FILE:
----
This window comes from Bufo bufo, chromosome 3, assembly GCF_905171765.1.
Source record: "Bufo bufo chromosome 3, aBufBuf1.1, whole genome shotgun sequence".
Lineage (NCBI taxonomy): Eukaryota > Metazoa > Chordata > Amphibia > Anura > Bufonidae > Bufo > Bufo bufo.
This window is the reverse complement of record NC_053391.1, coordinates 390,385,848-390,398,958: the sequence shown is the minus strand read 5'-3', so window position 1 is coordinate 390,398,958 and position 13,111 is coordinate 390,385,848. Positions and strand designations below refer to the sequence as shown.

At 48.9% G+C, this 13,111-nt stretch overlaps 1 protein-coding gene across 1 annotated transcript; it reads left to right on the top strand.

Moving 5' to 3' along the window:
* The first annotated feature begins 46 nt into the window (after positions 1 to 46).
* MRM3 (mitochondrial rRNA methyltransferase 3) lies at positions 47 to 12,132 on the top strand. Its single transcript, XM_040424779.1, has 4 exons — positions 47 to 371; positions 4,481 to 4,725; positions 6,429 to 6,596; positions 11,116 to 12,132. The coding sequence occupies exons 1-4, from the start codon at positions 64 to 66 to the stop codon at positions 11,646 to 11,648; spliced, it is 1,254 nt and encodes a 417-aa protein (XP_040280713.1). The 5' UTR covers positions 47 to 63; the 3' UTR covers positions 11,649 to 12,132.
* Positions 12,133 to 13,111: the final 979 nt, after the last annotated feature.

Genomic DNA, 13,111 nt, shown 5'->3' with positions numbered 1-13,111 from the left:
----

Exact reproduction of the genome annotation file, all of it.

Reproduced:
This window comes from Bufo bufo, chromosome 3, assembly GCF_905171765.1.
Source record: "Bufo bufo chromosome 3, aBufBuf1.1, whole genome shotgun sequence".
Lineage (NCBI taxonomy): Eukaryota > Metazoa > Chordata > Amphibia > Anura > Bufonidae > Bufo > Bufo bufo.
This window is the reverse complement of record NC_053391.1, coordinates 390,385,848-390,398,958: the sequence shown is the minus strand read 5'-3', so window position 1 is coordinate 390,398,958 and position 13,111 is coordinate 390,385,848. Positions and strand designations below refer to the sequence as shown.

At 48.9% G+C, this 13,111-nt stretch overlaps 1 protein-coding gene across 1 annotated transcript; it reads left to right on the top strand.

Moving 5' to 3' along the window:
* The first annotated feature begins 46 nt into the window (after positions 1 to 46).
* MRM3 (mitochondrial rRNA methyltransferase 3) lies at positions 47 to 12,132 on the top strand. Its single transcript, XM_040424779.1, has 4 exons — positions 47 to 371; positions 4,481 to 4,725; positions 6,429 to 6,596; positions 11,116 to 12,132. The coding sequence occupies exons 1-4, from the start codon at positions 64 to 66 to the stop codon at positions 11,646 to 11,648; spliced, it is 1,254 nt and encodes a 417-aa protein (XP_040280713.1). The 5' UTR covers positions 47 to 63; the 3' UTR covers positions 11,649 to 12,132.
* Positions 12,133 to 13,111: the final 979 nt, after the last annotated feature.

Genomic DNA, 13,111 nt, shown 5'->3' with positions numbered 1-13,111 from the left: